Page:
William Wordsworth

Helen Darbishire and Ernest De Selincourt (eds), The Poetical Works of William Wordsworth, Vol. 3: Miscellaneous Sonnets; Memorials of Various Tours; Poems to National Independence and Liberty; The Egyptian Maid; The River Duddon Series; The White Doe and Other Narrative Poems; Ecclesiastical Sonnets (Second Edition)

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Editor’s NoteXXXI

[Composed?—Published: vol. of 1842.]

  • 1Lo! where she stands fixed in a saint-like trance,
  • 2One upward hand, as if she needed rest
  • Critical Apparatus3From rapture, lying softly on her breast!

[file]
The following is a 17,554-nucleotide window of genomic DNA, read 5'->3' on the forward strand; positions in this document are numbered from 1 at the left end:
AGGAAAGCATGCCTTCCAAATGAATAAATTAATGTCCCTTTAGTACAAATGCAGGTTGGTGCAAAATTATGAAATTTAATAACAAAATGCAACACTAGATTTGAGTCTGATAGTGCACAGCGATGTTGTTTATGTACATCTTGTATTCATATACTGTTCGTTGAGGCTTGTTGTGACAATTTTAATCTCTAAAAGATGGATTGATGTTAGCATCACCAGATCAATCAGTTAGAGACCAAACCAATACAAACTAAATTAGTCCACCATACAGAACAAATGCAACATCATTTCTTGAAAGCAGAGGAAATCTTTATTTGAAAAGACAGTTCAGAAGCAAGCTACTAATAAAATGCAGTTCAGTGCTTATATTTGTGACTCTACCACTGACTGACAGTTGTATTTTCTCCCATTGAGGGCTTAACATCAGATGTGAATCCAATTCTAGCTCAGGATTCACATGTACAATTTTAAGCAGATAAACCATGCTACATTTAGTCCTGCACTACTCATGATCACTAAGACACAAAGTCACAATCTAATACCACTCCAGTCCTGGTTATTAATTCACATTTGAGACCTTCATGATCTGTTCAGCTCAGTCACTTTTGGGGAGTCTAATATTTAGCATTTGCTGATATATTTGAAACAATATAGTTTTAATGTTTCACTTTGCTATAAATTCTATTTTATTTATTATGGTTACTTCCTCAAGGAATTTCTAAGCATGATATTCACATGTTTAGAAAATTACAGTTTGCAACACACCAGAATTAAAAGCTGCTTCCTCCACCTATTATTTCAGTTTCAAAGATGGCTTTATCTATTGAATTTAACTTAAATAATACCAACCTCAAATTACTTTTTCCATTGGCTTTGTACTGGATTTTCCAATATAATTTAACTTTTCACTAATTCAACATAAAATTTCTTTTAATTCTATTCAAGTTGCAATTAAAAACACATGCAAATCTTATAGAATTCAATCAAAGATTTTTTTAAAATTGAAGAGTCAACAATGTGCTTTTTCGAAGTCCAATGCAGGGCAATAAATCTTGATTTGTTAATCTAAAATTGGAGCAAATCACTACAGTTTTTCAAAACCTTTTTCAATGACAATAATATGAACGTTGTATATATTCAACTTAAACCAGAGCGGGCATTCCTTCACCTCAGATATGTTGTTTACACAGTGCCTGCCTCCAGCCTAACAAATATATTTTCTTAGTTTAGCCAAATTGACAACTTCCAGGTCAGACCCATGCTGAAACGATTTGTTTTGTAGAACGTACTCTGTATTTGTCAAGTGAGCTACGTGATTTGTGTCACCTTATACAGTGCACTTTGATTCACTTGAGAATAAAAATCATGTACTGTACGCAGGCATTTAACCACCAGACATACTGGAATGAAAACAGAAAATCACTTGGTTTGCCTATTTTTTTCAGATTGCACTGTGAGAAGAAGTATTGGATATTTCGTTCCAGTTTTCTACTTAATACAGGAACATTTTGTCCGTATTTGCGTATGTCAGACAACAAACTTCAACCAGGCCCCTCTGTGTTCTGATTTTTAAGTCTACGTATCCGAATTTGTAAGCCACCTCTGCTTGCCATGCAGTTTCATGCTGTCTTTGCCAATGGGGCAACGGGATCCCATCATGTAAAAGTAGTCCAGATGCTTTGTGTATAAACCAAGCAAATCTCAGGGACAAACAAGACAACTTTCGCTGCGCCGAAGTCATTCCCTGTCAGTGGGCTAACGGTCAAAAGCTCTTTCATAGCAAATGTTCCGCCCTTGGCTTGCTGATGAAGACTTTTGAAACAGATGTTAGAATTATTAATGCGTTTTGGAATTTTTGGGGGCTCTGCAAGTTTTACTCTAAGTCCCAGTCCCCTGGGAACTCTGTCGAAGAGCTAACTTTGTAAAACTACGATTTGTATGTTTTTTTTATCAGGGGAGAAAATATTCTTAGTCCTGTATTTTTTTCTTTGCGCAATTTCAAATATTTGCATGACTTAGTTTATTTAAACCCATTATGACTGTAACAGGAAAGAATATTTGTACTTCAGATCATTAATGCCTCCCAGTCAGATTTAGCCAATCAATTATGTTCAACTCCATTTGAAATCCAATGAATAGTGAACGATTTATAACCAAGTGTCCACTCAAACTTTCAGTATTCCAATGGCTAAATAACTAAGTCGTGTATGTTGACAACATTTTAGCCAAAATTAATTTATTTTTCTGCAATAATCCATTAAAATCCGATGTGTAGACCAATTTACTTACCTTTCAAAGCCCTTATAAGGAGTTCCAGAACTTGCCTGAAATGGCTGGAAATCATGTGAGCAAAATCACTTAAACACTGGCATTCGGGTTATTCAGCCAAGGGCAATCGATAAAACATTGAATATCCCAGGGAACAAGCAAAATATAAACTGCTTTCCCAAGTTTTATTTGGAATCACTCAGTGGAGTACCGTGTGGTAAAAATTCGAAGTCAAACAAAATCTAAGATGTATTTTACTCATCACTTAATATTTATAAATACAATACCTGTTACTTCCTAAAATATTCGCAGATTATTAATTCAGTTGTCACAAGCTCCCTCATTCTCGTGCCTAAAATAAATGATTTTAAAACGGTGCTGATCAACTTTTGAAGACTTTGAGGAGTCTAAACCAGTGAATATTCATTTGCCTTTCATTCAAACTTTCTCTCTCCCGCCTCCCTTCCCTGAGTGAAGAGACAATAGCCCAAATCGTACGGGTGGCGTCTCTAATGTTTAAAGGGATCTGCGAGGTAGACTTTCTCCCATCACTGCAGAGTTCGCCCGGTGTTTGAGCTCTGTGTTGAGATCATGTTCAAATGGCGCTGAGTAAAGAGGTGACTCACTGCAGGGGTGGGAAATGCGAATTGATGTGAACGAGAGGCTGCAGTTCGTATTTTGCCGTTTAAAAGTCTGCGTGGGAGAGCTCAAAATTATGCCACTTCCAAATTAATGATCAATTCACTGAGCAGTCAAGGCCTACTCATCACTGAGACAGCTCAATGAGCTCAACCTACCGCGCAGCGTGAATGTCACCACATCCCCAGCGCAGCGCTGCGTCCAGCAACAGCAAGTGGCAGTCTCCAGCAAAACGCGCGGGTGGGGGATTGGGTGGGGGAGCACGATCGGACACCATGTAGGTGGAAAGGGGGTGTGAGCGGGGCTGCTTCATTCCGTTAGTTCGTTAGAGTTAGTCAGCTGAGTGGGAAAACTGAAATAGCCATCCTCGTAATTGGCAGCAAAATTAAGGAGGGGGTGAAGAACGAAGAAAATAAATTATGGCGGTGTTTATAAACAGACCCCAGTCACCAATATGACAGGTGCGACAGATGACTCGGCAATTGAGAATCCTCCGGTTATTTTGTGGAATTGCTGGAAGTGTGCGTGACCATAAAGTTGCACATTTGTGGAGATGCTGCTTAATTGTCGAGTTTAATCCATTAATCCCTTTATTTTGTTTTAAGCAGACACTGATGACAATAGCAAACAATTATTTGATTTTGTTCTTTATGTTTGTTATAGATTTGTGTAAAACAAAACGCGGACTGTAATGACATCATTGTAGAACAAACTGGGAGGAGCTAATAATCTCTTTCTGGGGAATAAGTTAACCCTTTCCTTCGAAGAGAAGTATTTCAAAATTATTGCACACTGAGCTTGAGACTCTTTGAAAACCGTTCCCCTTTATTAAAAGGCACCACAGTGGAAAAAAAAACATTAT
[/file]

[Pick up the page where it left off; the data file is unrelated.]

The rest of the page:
• 4Nor wants her eyeball an ethereal glance;
  • 5But not the less—nay more—that countenance,
  • 6While thus illumined, tells of painful strife
  • 7For a sick heart made weary of this life
  • 8By love, long crossed with adverse circumstance.
  • 9—Would She were now as when she hoped to pass
  • 10At God's appointed hour to them who tread
  • 11Heaven's sapphire pavement, yet breathed well content,
  • 12Well pleased, her foot should print earth's common grass,
  • 13Lived thankful for day's light, for daily bread,
  • 14For health, and time in obvious duty spent.

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Editor’s Note
p. 54. XXXI. Lo! where she stands, etc.: Dora Wordsworth—note by Sara Coleridge. This sonnet, with XXXII, XXXIII, XXXVI, XXXIX, is copied in a note-book, originally W.'s passport book of 1837, under the heading "Private Memorials, not to be published".
Critical Apparatus
XXXI. 3 breast!] chest! MS.
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